Demeter - Wikipedia
Everyone knows the stories of gods getting it on with mortal women, . His son by a prior marriage, Pirithous, became best friends with Theseus. lusting after Persephone, daughter of Zeus and Demeter and wife of Hades. naive to the ways of the world and dressing her as a child, even as she grew into a women. Zeus was pleased with this turn of events: Hades was the richest and most stable of all He gave his consent to the marriage. Demeter mated with Zeus before he married Hera and together they had a Iambe - An Eleusis woman who cheered the mournful goddess with her jokes.
Sorry this is long, but I had to tell it right.
Once upon a time, Zeus, the King of the Gods, was having an affair with the goddess of the harvest, Demeter. Demeter was very protective of her daughter, keeping her naive to the ways of the world and dressing her as a child, even as she grew into a women.
One day Hades, the God of the Underworld, happened to glance up at the world above and noticed Persephone playing with a group of nymphs in her fields. The other gods had grown to fear him, and the mortals hardly dared to utter his name. Hades was a just god, but he grew lonely and cold as he carried out his duties over the centuries.
But as he observed Persephone, he was struck immediately by her beauty and her tenderness towards the nymphs. He ended up going back to watch her every so often, feeling his old heart soften each time. Zeus was pleased with this turn of events: Hades was the richest and most stable of all the Gods, not to mention powerful.
He gave his consent to the marriage. However, Hades knew Demeter would never allow the union, so he decided to spirit Persephone away. One day when Persephone was alone in her fields, the ground suddenly split open, and out sprung a huge chariot being pulled by black horses. Hades leaned over the side and scooped Persephone up, and before the girl could even scream, plunged back into the earth. Demeter quickly noticed her daughter was gone and searched frantically for help.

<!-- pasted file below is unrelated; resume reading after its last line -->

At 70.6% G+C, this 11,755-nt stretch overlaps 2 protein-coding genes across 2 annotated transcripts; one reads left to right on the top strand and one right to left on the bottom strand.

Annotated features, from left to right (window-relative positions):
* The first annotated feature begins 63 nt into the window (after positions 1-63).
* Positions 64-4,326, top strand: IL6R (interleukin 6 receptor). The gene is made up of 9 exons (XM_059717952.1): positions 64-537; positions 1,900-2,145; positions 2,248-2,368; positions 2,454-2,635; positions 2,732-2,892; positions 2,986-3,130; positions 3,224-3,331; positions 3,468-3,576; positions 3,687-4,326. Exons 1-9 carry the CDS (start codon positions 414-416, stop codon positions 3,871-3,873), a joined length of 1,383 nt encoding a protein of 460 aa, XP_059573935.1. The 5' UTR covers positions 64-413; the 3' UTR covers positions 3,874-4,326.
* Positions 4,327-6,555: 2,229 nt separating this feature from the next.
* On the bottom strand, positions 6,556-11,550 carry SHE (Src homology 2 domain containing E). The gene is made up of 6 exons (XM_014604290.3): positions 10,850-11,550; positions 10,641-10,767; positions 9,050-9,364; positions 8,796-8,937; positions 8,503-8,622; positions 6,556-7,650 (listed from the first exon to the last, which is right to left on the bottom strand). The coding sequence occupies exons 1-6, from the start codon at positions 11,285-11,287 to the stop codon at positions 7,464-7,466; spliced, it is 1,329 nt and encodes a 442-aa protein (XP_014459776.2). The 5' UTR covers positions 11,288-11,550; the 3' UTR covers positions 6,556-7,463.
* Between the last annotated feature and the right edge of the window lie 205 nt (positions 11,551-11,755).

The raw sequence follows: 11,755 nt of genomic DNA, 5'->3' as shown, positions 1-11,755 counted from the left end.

Eventually she found a farmer who had witnessed all of it, and Demeter grew livid, vowing that the ground would never produce a stalk of wheat until Persephone was returned. Down in the Underworld, Persephone was distraught. Hades was kind to her and showered her with gifts, but she missed her mother and the world above.
After courting her unsuccessfully he changed himself into a disheveled cuckoo. When Hera took pity on the bird and held it to her breast, Zeus resumed his true form and ravished her. Hera then decided to marry him to cover her shame, and the two had a resplendent wedding worthy of the gods. It took no great foresight to see that their marriage was bound to be quarrelsome and unhappy, given Zeus's lust and Hera's jealousy. Their union brought forth four children: Hebe, the cupbearer to the gods; Ares, the god of war; Ilithyia, a goddess of childbearing; and Hephaestus, the craftsman of the gods.
Perhaps in retaliation for Zeus's giving birth to Athena. Hera claimed that Hephaestus was virgin-born. Zeus never cared much for his two legitimate sons, Ares and Hephaestus.
And his two legitimate daughters were almost nonentities. One time Hephaestus interfered in a quarrel between Zeus and Hera, siding with his mother. In a rage Zeus hurled his ugly son down from Olympus to the isle of Lemnos, crippling him forever.
The arguments between Zeus and Hera were fairly frequent As Zeus continued to have one affair after another, Hera could not punish him because he was much stronger than she was.